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Focusing on prevention
Costly treatments can be averted with early screening, detection.
By Carrie Teegardin

When health care experts ponder ways to reduce medical spending by improving quality, they have people like Alvieno Stinson in mind.


The 47-year-old Sandy Springs man has been living with kidney failure since 2000. It’s an expensive condition requiring dialysis treatments three times a week. But there’s a good chance that Stinson could still be working in technology and developing his interest in broadcasting had the nation’s approach to health care focused more on prevention than treatment.


“There have to be prevention methods, so people don’t find out when it’s too late,” said Stinson, who takes every opportunity to let people know that ignoring a painless condition can change their lives forever.


A decade ago, Stinson was married, with kids, had a house in the north Fulton suburbs, a job working as a systems analyst and an interview-format show on public access TV. He also had high blood pressure. But it wasn’t something he worried about, until he started gaining weight.


“When I did go to the doctor, I was in end-stage renal failure,” he said. “The doctor was telling me, ‘Your kidneys will be failing in six months.’ And I was thinking — you must be out of your mind.”


At that point, the damage was already done. The condition could not be reversed. Before long, he was on disability, on dialysis and watching his career and marriage fall apart.


He tells people now, whenever he gets the chance, that this probably didn’t have to happen to him — or to thousands of others.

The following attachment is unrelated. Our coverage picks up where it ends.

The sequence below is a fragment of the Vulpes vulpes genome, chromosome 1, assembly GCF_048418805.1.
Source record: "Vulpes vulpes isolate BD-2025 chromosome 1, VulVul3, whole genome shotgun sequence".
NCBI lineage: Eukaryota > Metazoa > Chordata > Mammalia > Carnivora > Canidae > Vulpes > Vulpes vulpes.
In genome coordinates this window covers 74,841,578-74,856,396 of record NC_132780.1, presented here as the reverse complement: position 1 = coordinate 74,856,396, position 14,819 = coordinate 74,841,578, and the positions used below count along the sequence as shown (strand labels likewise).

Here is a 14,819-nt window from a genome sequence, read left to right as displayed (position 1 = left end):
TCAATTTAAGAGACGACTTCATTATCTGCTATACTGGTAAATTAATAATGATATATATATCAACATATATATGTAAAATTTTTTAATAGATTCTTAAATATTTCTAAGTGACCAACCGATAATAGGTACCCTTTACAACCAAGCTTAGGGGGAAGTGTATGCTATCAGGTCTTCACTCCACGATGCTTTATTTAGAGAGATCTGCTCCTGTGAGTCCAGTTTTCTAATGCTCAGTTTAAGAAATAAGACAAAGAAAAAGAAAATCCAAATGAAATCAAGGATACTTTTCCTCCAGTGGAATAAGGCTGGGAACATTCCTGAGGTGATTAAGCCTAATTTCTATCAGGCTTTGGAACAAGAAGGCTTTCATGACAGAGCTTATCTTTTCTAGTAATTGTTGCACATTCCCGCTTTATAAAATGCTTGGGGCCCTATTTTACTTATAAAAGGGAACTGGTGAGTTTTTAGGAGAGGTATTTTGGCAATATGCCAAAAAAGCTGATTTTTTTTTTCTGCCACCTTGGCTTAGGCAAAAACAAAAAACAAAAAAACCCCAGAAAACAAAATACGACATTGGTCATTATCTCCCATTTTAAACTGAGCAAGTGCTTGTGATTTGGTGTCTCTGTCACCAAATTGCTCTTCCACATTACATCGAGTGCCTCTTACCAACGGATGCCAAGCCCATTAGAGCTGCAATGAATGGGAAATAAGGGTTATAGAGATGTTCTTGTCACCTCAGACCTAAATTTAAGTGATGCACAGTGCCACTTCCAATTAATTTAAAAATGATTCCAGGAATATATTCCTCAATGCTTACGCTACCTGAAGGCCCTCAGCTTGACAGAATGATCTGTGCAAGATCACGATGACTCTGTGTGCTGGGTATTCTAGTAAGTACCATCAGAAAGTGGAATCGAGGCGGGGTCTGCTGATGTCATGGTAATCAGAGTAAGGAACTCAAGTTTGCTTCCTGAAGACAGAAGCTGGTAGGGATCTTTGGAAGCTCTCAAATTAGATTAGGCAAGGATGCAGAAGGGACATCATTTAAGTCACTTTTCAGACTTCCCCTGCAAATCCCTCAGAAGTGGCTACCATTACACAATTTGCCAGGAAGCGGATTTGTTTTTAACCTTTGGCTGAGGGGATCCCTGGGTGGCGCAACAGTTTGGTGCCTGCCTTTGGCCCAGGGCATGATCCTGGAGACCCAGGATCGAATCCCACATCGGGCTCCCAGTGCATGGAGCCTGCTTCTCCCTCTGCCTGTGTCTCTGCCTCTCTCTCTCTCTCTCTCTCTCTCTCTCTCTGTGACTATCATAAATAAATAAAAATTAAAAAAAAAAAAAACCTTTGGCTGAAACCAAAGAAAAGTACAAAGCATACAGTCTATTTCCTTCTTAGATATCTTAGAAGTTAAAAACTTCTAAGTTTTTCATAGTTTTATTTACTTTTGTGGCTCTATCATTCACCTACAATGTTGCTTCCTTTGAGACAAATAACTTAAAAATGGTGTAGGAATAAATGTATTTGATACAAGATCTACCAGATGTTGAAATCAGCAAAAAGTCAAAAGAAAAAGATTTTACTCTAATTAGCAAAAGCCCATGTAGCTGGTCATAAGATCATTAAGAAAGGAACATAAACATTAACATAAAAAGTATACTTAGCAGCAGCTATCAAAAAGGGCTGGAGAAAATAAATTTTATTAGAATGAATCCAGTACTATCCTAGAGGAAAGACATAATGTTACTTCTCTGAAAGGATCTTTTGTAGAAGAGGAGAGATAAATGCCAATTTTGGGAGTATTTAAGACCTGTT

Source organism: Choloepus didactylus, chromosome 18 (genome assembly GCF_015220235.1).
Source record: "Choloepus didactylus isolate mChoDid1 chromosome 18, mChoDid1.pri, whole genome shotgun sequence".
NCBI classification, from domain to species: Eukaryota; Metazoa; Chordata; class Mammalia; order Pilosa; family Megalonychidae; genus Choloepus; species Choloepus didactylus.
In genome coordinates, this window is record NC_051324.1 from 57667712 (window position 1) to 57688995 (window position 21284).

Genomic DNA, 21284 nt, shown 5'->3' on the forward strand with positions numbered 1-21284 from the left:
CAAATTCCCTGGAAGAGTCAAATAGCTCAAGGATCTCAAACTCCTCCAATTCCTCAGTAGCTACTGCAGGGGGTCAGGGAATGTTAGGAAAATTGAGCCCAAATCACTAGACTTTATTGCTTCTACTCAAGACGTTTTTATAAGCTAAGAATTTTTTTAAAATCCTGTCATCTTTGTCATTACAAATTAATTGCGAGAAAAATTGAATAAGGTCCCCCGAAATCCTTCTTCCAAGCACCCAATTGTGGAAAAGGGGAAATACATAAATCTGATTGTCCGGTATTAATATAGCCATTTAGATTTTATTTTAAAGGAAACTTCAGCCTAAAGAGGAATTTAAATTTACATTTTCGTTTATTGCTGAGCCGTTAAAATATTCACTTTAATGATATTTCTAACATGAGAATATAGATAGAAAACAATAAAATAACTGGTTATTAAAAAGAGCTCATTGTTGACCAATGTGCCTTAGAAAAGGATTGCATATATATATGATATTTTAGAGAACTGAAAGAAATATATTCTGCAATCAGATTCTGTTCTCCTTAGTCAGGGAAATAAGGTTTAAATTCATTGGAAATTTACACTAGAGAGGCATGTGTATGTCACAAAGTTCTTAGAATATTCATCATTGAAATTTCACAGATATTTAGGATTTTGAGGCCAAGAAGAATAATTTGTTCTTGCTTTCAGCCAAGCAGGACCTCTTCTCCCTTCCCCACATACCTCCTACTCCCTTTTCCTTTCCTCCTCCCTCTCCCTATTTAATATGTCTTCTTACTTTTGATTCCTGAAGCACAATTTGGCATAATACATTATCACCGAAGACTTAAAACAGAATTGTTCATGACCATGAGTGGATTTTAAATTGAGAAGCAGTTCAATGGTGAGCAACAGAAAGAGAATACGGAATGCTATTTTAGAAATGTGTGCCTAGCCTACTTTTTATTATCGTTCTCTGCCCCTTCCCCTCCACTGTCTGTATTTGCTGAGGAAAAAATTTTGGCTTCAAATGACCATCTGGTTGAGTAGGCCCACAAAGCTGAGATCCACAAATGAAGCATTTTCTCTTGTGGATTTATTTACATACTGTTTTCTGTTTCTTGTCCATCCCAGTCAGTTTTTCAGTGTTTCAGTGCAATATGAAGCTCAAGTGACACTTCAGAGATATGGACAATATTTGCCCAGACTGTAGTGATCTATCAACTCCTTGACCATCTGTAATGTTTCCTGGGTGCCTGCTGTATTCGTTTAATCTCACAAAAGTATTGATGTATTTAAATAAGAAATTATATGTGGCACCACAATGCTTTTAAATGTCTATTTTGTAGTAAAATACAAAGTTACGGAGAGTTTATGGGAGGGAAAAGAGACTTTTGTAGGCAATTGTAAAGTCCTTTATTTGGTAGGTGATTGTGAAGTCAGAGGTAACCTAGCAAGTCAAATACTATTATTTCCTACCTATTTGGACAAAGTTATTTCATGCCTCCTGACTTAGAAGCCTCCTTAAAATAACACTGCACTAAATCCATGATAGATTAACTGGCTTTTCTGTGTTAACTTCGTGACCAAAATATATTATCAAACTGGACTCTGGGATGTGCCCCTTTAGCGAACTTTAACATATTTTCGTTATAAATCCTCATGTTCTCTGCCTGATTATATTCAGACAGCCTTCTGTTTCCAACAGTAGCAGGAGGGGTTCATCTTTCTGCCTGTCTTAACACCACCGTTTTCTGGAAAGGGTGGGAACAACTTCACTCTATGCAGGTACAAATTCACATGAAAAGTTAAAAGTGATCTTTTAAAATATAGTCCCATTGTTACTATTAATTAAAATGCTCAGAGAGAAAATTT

The gurus of health care economics agree. Emory University’s Ken Thorpe, an expert on health care spending, says 80 percent of health care spending goes to care for 20 percent of the population. And many of those people have conditions that are largely preventable. Diabetes, high blood pressure, high cholesterol, asthma, heart disease — conditions that can be prevented or controlled — are all major drivers of rising Medicare costs, Thorpe said. Most patients with kidney failure — including Stinson — are covered by Medicare.


The portion of Medicare recipients with diabetes alone has doubled since 1987 to 22 percent. Thorpe has estimated that billions of health care dollars could be saved if the government simply set up weight loss programs for baby boomers in their early 60s who have higher than normal blood glucose levels, which often develops into full diabetes.


Stinson wrote a short book, “Beyond the Barriers,” to help other people learn to live with kidney failure. And Stinson said he’s done just that by building a solid relationship with his family and focusing on a new professional calling. He earned a master’s degree in public administration and nonprofit management in 2011. He is now working on a Ph.D. with the goal of building an organization called BTB Global to help eliminate health disparities. He said African-Americans especially need to be urged to ignore myths and fears about medicine and get the screenings they need to stay as healthy as possible.


“A productive individual, when they have kidney failure and are in stage 4, many times they can’t deliver the way they used to,” Stinson said. “If we did these preventive things, a valuable citizen could continue contributing to society and their community. This is what we need.”

Alvieno Stinson

Nurse Adrienne Fulwood (right) monitors Alvieno Stinson during one of his 4½-hour dialysis treatments he receives three times a week at Renal Care Partners in Sandy Springs. Stinson experienced kidney failure a decade ago when he was in his 30s and has been on dialysis ever since. Phil Skinner

Alvieno Stinson

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